Dictionary: BULL'-WEED – BUMP'KIN-LY

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Knapweed. – Johnson.


Bishopsweed. – Johnson.

BULL'Y, n. [Sw. böla, to bellow; buller, a tumult; Dan. bullen, swelled, puffed up; or more directly from Sax. bulgian, to bellow.]

A noisy, blustering, overbearing fellow, more distinguished for insolence and empty menaces than for courage, and disposed to provoke quarrels. – Addison.

BULL'Y, v.i.

To be noisy and quarrelsome. – Johnson.

BULL'Y, v.t.

To insult and overbear with noise and blustering menaces. – King.


Act of bullying, or state of being bullied.

BUL'LY-ING, ppr.

Insulting with threats.

BUL'RUSH, n. [bole, or boll, and rush.]

A large kind of rush, growing in wet land or water, and without knots, says Johnson; but Dryden calls it, the knotty bulrush. It is not a technical word.

BUL'TEL, n. [See Bolt.]

A bolter or bolting cloth; also, bran. [Not used.]

BUL'WARK, n. [Sw. bolvärck; D. bolwerk; Ger. bollwerk; Dan. bolværk; from D. bol, plump and a ball, Sw. bula, W. bal, a protuberance, and work; a projecting or outwork. Fr. boulevard; Sp. and Port. baluarte; It. baluardo.]

  1. In fortification, a bastion, or a rampart; a mound of earth round a place, capable of resisting cannon shot, and formed with bastions, curtains, &c. – Encyc.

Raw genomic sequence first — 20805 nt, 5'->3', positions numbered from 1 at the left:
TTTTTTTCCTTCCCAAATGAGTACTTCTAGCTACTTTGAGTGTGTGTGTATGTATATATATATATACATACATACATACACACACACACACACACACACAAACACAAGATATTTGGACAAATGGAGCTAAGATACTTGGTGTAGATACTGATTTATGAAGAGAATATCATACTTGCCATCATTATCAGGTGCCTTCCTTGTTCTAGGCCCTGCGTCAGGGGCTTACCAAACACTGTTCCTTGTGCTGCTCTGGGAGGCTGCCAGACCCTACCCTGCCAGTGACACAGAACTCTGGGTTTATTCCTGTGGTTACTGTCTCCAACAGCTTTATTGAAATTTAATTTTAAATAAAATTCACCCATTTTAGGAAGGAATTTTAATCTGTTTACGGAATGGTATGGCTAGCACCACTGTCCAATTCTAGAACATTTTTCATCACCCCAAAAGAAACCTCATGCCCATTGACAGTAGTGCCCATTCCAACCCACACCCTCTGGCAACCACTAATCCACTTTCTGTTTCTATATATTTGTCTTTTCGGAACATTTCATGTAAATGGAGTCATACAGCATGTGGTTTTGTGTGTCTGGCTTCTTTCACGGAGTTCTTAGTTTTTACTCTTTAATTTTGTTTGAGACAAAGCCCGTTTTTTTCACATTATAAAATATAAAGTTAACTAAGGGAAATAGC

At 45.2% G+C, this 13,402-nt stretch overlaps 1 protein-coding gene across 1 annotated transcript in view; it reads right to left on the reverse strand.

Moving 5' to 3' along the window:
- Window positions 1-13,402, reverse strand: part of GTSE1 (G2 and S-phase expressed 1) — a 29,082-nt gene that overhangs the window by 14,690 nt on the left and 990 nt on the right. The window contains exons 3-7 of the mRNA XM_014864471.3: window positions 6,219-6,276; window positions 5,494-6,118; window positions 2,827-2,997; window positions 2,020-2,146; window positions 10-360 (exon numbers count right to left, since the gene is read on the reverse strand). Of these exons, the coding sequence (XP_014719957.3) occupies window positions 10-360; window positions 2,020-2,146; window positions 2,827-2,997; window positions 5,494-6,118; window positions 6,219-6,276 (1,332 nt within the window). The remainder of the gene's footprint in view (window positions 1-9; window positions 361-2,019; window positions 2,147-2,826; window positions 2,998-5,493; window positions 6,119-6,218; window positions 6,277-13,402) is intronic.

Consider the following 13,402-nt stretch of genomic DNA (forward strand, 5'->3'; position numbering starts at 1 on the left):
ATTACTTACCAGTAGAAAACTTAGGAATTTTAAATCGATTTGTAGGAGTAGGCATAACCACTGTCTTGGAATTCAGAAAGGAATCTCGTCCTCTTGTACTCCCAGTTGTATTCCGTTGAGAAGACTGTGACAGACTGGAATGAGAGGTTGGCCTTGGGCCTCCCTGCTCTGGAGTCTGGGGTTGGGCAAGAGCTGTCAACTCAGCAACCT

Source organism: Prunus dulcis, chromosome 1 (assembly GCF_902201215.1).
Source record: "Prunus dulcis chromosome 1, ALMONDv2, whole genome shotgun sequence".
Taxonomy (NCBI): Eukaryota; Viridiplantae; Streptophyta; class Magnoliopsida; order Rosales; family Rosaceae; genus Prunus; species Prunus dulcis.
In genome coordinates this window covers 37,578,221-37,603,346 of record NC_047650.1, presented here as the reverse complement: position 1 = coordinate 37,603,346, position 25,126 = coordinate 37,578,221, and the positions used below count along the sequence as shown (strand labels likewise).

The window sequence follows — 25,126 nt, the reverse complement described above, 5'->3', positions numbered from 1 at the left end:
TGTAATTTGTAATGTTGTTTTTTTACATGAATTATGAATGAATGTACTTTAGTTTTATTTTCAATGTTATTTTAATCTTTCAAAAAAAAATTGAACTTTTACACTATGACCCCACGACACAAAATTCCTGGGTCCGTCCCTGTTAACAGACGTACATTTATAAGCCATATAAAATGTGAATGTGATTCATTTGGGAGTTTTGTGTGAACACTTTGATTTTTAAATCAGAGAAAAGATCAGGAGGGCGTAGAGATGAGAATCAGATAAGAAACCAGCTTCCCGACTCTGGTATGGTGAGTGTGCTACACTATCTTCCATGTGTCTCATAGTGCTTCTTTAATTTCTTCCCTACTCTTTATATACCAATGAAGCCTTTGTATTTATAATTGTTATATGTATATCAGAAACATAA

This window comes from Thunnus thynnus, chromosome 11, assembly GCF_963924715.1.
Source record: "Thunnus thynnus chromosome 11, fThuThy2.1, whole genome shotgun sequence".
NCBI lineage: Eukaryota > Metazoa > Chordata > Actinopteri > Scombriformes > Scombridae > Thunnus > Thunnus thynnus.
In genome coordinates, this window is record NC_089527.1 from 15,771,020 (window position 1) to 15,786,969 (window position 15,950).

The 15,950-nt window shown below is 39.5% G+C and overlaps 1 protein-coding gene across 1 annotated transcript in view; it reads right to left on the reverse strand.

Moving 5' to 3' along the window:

2. A fortification; also, any means of defense; as, a navy is the bulwark of a nation.
  3. That which secures against an enemy or external annoyance; a screen or shelter; means of protection and safety. Salvation will God appoint for walls and bulwarks. – Is. xxvi.

BUL'WARK, v.t.

To fortify with a rampart; to secure by a fortification; to protect. – Addison. Barlow.

BUM, n.

The buttocks; the part on which we sit. – Johnson.

BUM, v.i.

To make a noise. – Marston.

BUM-BAIL'IF, n. [A corruption of bound bailif.]

In England, an under-bailif; a subordinate civil officer, appointed to serve writs, and to make arrests and executions, and bound with sureties for a faithful discharge of his trust. [A vulgar word.] – Blackstone.



BUM'BAST, n. [A different orthography of Bombast, – which see.]

  1. A cloth made by sewing one stuff upon another; patchwork.vGrew.
  2. Linen stuffed with cotton; stuffing; wadding. – Shak.

BUM'BLE-BEE, n. [L. bombus, a buzzing.]

A large bee, sometimes called humble bee; so named from its sound.


A small boat for carrying provisions to a ship at a distance from shore. – Mar. Dict.

BUM'KIN, n. [See Bumpkin.]

  1. A short boom projecting from each bow of a ship, to extend the clue of the foresail to windward.
  2. A small out-rigger over the stern of a boat, to extend the mizzen. – Mar. Dict.

BUMP, n. [W. pwmp, a round mass; pwmpiaw, to thump; allied to L. bombus, and Eng. pomp, from swelling, thrusting out.]

  1. A swelling or protuberance. – Dryden.
  2. A thump; a heavy blow.

BUMP, v.i.

To make a loud, heavy or hollow noise, as the bittern. It is also written boom. [W. bwmp.] – Dryden.

BUMP, v.t.

To strike as with or against any thing large or solid, as to bump the head against a wall; to thump.


A cup or glass filled to the brim, or till the liquor runs over. – Dryden.

BUMP'KIN, n. [bump, large, swelling, and kin, Sax. cyn, kind, genus.]

An awkward heavy rustic; a clown, or country lout. – Locke.


Clownish. [Not used.] – Richardson.